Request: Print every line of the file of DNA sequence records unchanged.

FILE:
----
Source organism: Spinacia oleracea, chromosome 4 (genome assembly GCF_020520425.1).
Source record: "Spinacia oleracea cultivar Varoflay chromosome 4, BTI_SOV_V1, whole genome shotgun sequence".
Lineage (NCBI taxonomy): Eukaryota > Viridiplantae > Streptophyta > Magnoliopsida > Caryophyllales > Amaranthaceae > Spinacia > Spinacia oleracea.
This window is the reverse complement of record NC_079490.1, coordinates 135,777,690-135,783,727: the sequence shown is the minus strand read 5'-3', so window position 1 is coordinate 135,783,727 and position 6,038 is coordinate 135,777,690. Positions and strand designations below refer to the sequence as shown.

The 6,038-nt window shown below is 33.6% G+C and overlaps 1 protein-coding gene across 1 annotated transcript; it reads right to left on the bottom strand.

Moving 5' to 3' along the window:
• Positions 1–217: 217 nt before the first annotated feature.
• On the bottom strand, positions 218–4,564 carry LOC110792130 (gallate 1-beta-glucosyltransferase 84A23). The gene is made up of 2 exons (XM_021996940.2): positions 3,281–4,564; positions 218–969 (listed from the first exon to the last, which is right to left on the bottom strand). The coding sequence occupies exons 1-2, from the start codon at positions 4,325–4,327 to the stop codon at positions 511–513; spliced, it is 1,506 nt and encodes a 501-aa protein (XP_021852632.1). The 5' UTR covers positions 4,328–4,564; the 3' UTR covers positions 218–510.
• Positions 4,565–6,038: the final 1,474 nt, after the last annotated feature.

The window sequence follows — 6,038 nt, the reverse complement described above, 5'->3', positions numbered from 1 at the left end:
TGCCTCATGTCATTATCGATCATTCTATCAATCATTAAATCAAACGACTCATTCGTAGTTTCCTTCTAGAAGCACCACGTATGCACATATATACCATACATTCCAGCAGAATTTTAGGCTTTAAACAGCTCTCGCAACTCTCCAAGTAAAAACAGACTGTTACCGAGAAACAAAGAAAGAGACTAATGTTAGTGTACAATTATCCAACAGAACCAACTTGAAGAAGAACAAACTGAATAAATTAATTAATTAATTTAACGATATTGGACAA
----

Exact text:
Source organism: Spinacia oleracea, chromosome 4 (genome assembly GCF_020520425.1).
Source record: "Spinacia oleracea cultivar Varoflay chromosome 4, BTI_SOV_V1, whole genome shotgun sequence".
Lineage (NCBI taxonomy): Eukaryota > Viridiplantae > Streptophyta > Magnoliopsida > Caryophyllales > Amaranthaceae > Spinacia > Spinacia oleracea.
This window is the reverse complement of record NC_079490.1, coordinates 135,777,690-135,783,727: the sequence shown is the minus strand read 5'-3', so window position 1 is coordinate 135,783,727 and position 6,038 is coordinate 135,777,690. Positions and strand designations below refer to the sequence as shown.

The 6,038-nt window shown below is 33.6% G+C and overlaps 1 protein-coding gene across 1 annotated transcript; it reads right to left on the bottom strand.

Moving 5' to 3' along the window:
• Positions 1–217: 217 nt before the first annotated feature.
• On the bottom strand, positions 218–4,564 carry LOC110792130 (gallate 1-beta-glucosyltransferase 84A23). The gene is made up of 2 exons (XM_021996940.2): positions 3,281–4,564; positions 218–969 (listed from the first exon to the last, which is right to left on the bottom strand). The coding sequence occupies exons 1-2, from the start codon at positions 4,325–4,327 to the stop codon at positions 511–513; spliced, it is 1,506 nt and encodes a 501-aa protein (XP_021852632.1). The 5' UTR covers positions 4,328–4,564; the 3' UTR covers positions 218–510.
• Positions 4,565–6,038: the final 1,474 nt, after the last annotated feature.

The window sequence follows — 6,038 nt, the reverse complement described above, 5'->3', positions numbered from 1 at the left end:
TGCCTCATGTCATTATCGATCATTCTATCAATCATTAAATCAAACGACTCATTCGTAGTTTCCTTCTAGAAGCACCACGTATGCACATATATACCATACATTCCAGCAGAATTTTAGGCTTTAAACAGCTCTCGCAACTCTCCAAGTAAAAACAGACTGTTACCGAGAAACAAAGAAAGAGACTAATGTTAGTGTACAATTATCCAACAGAACCAACTTGAAGAAGAACAAACTGAATAAATTAATTAATTAATTTAACGATATTGGACAA